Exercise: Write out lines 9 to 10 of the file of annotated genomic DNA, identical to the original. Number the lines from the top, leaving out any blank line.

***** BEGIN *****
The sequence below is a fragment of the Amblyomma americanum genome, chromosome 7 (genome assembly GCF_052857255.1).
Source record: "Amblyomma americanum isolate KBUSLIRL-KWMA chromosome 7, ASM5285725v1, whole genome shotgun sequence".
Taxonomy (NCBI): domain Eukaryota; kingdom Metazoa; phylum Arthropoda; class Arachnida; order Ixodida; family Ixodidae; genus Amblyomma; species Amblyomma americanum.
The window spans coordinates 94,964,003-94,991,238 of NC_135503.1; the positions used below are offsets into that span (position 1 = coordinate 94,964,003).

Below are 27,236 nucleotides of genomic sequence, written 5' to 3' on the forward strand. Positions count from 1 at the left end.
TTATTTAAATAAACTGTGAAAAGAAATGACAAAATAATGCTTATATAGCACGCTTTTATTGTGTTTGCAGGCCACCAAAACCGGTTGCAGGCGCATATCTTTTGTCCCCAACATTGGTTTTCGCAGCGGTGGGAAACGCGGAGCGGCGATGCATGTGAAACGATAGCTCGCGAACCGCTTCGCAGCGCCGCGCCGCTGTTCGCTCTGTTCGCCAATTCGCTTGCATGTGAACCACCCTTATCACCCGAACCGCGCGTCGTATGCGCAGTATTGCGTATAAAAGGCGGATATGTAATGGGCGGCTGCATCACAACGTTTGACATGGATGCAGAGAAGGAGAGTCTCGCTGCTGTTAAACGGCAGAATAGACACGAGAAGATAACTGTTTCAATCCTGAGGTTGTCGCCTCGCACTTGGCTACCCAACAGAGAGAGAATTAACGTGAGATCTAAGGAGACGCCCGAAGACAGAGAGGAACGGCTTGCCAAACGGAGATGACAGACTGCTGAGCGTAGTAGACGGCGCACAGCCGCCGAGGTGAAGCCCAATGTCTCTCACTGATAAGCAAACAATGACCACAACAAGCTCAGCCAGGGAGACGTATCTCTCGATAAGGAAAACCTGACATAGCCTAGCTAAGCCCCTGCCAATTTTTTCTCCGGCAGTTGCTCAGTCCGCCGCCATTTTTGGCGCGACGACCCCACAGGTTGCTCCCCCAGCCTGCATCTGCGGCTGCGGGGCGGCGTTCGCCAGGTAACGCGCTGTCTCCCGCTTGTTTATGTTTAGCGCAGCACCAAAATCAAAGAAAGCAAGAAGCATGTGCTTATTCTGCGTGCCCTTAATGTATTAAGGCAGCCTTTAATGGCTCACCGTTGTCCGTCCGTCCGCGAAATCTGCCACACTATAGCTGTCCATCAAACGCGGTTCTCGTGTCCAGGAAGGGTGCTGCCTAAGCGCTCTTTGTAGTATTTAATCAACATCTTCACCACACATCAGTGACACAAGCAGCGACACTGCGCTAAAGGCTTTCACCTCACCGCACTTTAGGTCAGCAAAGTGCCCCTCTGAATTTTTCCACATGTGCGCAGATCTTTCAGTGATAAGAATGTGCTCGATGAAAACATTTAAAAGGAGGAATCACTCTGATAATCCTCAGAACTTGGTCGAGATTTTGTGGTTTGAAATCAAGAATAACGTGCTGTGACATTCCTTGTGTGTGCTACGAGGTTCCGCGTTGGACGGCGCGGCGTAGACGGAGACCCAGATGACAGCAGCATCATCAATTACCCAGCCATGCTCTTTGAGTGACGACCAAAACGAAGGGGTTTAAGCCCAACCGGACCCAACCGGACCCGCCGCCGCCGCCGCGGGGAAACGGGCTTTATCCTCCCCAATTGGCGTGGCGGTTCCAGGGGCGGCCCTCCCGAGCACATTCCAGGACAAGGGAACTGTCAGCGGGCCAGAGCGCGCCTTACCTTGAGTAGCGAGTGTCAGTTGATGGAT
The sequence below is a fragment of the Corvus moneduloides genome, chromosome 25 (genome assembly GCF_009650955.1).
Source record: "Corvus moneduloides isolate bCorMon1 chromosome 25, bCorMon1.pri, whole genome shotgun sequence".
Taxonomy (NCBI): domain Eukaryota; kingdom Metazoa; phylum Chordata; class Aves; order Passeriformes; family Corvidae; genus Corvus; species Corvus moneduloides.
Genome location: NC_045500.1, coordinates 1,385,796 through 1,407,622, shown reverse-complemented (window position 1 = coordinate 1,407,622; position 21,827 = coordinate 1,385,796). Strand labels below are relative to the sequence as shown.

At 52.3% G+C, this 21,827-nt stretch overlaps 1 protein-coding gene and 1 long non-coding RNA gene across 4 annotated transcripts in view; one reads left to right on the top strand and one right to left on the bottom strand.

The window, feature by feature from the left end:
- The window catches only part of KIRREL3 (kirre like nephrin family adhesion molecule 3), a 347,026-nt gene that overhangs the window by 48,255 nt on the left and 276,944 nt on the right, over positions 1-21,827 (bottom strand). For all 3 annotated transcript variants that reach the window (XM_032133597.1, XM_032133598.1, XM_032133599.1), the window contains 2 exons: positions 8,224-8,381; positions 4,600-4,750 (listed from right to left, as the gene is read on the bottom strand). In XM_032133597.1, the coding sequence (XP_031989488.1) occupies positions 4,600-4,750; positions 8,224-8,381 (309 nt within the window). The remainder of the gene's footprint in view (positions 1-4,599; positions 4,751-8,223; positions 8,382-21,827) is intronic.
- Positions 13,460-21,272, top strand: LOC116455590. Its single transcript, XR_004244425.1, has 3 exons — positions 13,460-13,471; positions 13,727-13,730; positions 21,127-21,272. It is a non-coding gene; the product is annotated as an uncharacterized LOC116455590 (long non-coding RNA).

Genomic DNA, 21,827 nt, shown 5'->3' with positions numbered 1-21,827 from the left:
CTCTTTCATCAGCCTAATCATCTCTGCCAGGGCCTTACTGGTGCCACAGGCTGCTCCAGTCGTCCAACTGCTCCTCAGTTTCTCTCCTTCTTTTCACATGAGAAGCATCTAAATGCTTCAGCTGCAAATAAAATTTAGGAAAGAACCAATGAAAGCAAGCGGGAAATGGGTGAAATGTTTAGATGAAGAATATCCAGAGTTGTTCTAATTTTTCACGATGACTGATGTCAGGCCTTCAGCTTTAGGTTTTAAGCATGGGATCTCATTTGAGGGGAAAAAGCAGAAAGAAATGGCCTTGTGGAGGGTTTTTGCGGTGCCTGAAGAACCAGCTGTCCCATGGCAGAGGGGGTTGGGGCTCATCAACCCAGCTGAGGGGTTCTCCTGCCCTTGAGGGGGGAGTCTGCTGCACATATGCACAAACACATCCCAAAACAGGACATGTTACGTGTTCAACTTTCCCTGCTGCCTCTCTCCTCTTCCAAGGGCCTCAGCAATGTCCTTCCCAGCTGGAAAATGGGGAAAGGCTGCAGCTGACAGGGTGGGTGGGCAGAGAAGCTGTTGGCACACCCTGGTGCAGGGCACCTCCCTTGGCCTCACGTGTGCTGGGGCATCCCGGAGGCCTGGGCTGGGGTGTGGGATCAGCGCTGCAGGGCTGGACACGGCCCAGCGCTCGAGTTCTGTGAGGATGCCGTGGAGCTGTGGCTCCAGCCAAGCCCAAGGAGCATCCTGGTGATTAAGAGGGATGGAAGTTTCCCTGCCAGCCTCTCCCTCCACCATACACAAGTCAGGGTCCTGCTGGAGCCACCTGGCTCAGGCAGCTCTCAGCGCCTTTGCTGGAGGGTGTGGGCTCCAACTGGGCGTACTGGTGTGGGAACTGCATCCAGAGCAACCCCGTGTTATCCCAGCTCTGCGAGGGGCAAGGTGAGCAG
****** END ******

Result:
Taxonomy (NCBI): domain Eukaryota; kingdom Metazoa; phylum Chordata; class Aves; order Passeriformes; family Corvidae; genus Corvus; species Corvus moneduloides.
Genome location: NC_045500.1, coordinates 1,385,796 through 1,407,622, shown reverse-complemented (window position 1 = coordinate 1,407,622; position 21,827 = coordinate 1,385,796). Strand labels below are relative to the sequence as shown.